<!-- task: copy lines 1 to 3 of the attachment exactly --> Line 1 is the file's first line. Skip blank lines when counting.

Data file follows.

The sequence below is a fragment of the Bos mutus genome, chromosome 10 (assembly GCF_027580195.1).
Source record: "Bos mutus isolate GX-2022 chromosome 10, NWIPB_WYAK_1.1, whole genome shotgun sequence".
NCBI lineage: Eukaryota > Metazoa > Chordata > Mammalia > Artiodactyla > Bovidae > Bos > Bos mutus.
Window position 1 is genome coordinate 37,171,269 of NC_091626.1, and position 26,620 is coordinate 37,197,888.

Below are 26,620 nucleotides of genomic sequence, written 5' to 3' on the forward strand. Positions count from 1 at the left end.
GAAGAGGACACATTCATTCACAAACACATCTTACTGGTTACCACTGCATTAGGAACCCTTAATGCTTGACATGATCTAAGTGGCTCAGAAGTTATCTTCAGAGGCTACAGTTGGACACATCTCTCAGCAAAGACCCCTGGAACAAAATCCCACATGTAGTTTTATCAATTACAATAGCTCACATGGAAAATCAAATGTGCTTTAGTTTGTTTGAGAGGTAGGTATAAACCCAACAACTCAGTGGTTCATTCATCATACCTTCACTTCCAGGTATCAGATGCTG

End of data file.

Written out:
The sequence below is a fragment of the Bos mutus genome, chromosome 10 (assembly GCF_027580195.1).
Source record: "Bos mutus isolate GX-2022 chromosome 10, NWIPB_WYAK_1.1, whole genome shotgun sequence".
NCBI lineage: Eukaryota > Metazoa > Chordata > Mammalia > Artiodactyla > Bovidae > Bos > Bos mutus.